State set to exempt digital tax payment by residents

Tuesday, June 15th, 2021 00:00 |
National Treasury. Photo/File

Lewis Njoka @LewisNjoka

Online traders operating from within Kenya have something to smile about after the National Treasury proposed to exempt residents from paying Digital Service Tax (DST).

The tax, introduced via Finance Act 2020, requires that digital service providers and digital marketplace providers pay 1.5 per cent of the gross transaction value as digital service tax.

But in the 2021/2022 budget presented to Parliament last Thursday, Treasury proposed that only non-residents should pay the tax unlike previously where both residents and non-residents were liable.

Currently, many Kenyans make a living working online. These include online writers, app creators, artistic content creators and remote personal assistants among others.

In its analysis of the budget, Audit firm KPMG lauded the proposed changes terming it a relief to residents.

“This provision will offer relief to residents who are already subject to tax on the income that they derive from the digital platforms.

Further, this proposal aligns the taxation of income accrued through digital marketplaces with international best practices,” it said.

Kenyans working in the digital space welcomed the move, saying it would give them more headroom to deal with the effects of the Covid-19 on their businesses.

“Now we can breathe. These taxes were beginning to become a serious challenge for us,” said Arnold Nkonge, an online writer.

He said while Kenya might earn good revenue from global digital giants operating in the country, most ordinary citizens working in the digital marketplace earned too little to deserve the attention of the taxman.

Last Week, Treasury presented before Parliament a Sh3.6 trillion budget, the largest in the country’s history.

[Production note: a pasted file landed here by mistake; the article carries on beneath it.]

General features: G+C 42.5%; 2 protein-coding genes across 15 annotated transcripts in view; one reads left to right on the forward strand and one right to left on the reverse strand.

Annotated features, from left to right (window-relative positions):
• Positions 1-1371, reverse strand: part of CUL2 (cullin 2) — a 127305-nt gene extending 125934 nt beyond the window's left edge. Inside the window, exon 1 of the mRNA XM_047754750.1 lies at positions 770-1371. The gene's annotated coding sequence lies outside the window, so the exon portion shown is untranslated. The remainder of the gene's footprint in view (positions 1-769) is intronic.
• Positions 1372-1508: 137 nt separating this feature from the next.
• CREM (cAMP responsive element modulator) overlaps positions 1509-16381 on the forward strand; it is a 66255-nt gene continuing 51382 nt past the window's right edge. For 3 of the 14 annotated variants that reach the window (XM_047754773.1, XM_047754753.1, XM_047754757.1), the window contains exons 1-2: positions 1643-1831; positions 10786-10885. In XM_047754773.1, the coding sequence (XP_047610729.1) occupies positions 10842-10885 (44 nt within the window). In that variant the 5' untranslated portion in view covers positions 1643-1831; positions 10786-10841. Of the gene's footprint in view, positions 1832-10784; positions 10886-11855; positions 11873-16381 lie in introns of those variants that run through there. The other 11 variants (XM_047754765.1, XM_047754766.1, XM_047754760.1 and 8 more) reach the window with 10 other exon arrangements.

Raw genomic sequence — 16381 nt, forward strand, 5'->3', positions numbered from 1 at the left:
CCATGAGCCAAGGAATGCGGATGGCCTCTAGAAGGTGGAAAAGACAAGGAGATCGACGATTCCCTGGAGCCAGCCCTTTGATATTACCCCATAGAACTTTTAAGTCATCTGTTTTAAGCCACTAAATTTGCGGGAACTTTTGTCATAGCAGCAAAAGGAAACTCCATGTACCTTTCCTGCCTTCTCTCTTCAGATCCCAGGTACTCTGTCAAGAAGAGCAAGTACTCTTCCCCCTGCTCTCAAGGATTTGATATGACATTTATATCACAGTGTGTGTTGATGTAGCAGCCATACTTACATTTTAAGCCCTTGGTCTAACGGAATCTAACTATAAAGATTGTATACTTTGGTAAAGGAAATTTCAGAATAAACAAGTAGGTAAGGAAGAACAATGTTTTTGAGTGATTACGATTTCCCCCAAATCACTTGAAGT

Of this amount, the ministry hopes to raise revenue (including appropriations-in-aid) totalling to Sh2.04 trillion leaving a deficit of Sh976.2 billion which will be met through internal and external borrowing at Sh658.5 billion and Sh271.2 billion respectively.

Turnover threshold

Digital service tax became effective starting January 1, this year. Introduction of the tax was met with resistance with analysts lamenting that the lack of a turnover threshold for DST would present significant administrative burden for companies with low value transactions.

Traders will, however, have to pay income tax on revenue generated from businesses carried out over the internet or an electronic network, including through a digital marketplace.

The budget proposes to change the definition of digital marketplace so as to bring into the ambit of income tax, multiple businesses that are conducted through the internet without employing online platforms.

According to KPMG, this expands the definition of digital services chargeable to VAT by adding those made over the internet or an electronic network.

In a move aimed at lowering the cost of data to the final consumer to spur growth of the digital marketplace, Treasury is proposing to provide rebates on excise duty paid on purchase of bulk data which is subsequently resold.

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